The entrepreneur was referring to “the oft-cited criticism that China has pursued a strategy of seizing the continent’s huge natural resources while dumping cheap industrial manufactured products into Africa’s markets.” “We need to own our country’s development,” the businessman added. Judging from WikiLeaks documents, the Chinese are aware of Mexico’s skittishness. Speaking to U.S. officials in Shanghai, Chinese experts pointed to the “similar industrial structure” between China and Mexico, adding that the Asian powerhouse should “invest more in the Mexican oil industry to counter Mexican concerns about China's growing trade surplus with the country.”
Seeking a South American Gateway
Another nation with mixed feelings toward the Asian tiger is Colombia. In WikiLeaks cables, U.S. diplomats in Beijing remarked that Colombia was actively seeking new economic partners but was still “wary of Chinese motives.” Speaking to the U.S. Chargé d’Affaires in Beijing, Colombian businessmen expressed their concern that China might “walk all over” Colombia and its people much as the Asian powerhouse had done in Africa. In addition, the Colombians were wary of Chinese investment in mining and hydrocarbons given the Asian tiger’s awful track record on environmental and labor practices [such talk is rather ironic in light of Colombia’s own horrible standards on these counts].
Because Colombian exports compete with those from China, the Andean nation is mainly interested in investment as opposed to signing a free trade agreement with the Asian powerhouse. Originally, China had directed its companies to invest in neighboring Venezuela, but the firms had “dragged their feet.” Reportedly, Chinese businessmen regarded Colombia as more stable and economically open than Venezuela, and therefore a “better base for targeting the rest of Latin America.”
In the long-term China may find that Colombia, which has a much more repressive anti-labor climate than Venezuela, is a country more to its political and economic liking. Indeed, recent business deals suggest that China sees Colombia as its preferred South American gateway. Take for example a Chinese plan to build an auto assembly plant in Colombia. The factory will manufacture light vehicles for export to different regional markets. The Chinese chose Colombia over Chile, Brazil and Mexico and the factory will begin production in 2012.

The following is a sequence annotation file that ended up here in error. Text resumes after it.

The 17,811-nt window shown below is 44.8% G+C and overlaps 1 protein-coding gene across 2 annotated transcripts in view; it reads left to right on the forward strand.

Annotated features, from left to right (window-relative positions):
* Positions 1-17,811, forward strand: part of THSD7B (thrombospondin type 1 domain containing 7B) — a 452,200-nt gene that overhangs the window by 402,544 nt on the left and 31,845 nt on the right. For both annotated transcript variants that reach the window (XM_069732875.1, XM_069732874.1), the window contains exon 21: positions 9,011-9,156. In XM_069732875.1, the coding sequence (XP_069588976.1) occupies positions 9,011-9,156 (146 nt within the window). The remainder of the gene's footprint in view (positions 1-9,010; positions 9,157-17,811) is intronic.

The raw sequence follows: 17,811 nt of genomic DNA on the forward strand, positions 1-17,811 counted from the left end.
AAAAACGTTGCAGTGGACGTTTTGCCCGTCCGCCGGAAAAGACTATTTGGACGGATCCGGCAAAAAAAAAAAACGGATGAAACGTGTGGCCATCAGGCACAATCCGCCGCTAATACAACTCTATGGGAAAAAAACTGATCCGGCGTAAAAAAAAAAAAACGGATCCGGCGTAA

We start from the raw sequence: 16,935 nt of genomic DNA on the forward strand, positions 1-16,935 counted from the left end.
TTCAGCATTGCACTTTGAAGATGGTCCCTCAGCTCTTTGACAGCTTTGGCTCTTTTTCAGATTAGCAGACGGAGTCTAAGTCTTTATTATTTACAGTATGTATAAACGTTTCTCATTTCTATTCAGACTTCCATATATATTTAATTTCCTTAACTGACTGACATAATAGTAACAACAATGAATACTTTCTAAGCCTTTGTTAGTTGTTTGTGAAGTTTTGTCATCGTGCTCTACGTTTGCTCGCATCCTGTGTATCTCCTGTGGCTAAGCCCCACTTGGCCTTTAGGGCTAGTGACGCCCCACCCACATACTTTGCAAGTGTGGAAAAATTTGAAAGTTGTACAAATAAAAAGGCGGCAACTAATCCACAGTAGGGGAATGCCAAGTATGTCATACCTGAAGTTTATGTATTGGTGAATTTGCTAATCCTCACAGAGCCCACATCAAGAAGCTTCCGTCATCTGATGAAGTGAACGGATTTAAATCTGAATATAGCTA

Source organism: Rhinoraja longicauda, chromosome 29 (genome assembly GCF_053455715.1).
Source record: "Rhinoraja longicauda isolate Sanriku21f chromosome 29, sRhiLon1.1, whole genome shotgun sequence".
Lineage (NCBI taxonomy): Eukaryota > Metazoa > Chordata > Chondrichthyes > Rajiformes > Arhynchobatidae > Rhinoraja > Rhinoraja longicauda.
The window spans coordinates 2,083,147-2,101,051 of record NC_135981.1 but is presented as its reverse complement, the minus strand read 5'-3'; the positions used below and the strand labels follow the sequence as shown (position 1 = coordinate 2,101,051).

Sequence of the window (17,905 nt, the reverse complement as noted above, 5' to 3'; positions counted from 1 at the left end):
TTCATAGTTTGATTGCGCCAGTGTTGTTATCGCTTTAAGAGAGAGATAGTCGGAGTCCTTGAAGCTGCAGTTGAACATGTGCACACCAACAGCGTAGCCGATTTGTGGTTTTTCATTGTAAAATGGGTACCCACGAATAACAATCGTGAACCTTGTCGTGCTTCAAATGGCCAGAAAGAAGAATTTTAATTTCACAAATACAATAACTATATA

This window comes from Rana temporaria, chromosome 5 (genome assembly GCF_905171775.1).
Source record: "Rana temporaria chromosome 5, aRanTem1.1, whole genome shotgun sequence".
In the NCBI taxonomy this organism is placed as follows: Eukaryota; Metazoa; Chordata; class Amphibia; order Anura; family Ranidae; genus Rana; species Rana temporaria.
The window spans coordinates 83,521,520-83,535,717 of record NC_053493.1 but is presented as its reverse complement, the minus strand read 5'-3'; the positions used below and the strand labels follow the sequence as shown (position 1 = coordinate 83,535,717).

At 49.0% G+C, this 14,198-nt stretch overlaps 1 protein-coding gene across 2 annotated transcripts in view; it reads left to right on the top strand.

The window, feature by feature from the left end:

Brazil: “We Don’t Want to Be Colonized Again”
While Colombia and Mexico are certainly economically important within the overall Chinese strategy, it is the South American powerhouse of Brazil which has become the most indispensable linchpin. China has already displaced the U.S. as Brazil’s chief trading partner and experts predict that between now and 2014 the Asian tiger could invest an average of about $40 billion a year in Brazil. As they establish their key beach head in South America, the Chinese will target specific economic sectors such as telecommunications, infrastructure, farming, oil, biofuels, natural gas, mining and steel.
The most visible sign of burgeoning Sino-Brazil ties is the Açu complex, a mega port which is being constructed near Rio de Janeiro. The vast $2.5 billion facility will open in 2012 and its piers will host fleets of cargo ships including the ChinaMax, a huge vessel capable of holding a whopping 400,000 tons of cargo. In the nearby city of São João da Barra, the local town hall is providing free Mandarin lessons to those who wish to work with an anticipated wave of Chinese guests.
Though the new economic relationship has proven beneficial to both China and Brazil, it is rather lopsided. Indeed, China’s needs have begun to alter the Brazilian economy in fundamental ways. Take, for example, the Brazilian footwear industry which has been decimated by Chinese imports. Caught by surprise by China’s economic rise and burgeoning manufacturing sector, Brazilians worry that they haven’t laid the ground work for a sufficiently balanced relationship, one which will result in sustainable growth and not just small enclaves of prosperity.
Información Selectiva, a Mexican company providing financial news from around the region, recently reported on an eye-opening business meeting which brought together Latin and Chinese executives. During the summit, which took place in Chengdu, Brazilian investor Nizan Guanaes remarked “We were already colonized once and we don’t want to be colonized again. We want to be partners.” It’s unclear whether the Chinese have the patience to put up with such insolent independence. Frustrated by everything from Brazilian bureaucracy to strong labor unions to a more vigilant media culture and stringent environmental laws, the Chinese have found that Brazil is no pushover.
To be sure, the Chinese relationship has brought tangible economic benefits for Brazil. Take for example the local soybean industry which has thrived amidst booming exports to China. For the Asian tiger, soya is a versatile product which is utilized from everything from soy flour to tofu to soy sauce. In my recently published book No Rain in the Amazon: How South America’s Climate Affects the Entire Planet (Palgrave-Macmillan, 2010) I discuss the rise of soy boom towns in Brazil and accompanying infrastructure such as highways which are designed to facilitate exports to China. Even here, however, local development has been a mixed bag: while the soybean industry has brought economic gains it has also led to severe environmental downsides and pressures on the Amazon. Meanwhile, paved roads linking Brazil to Pacific ports of call and onward to Asia have cut through the rainforest and exacted a high ecological toll.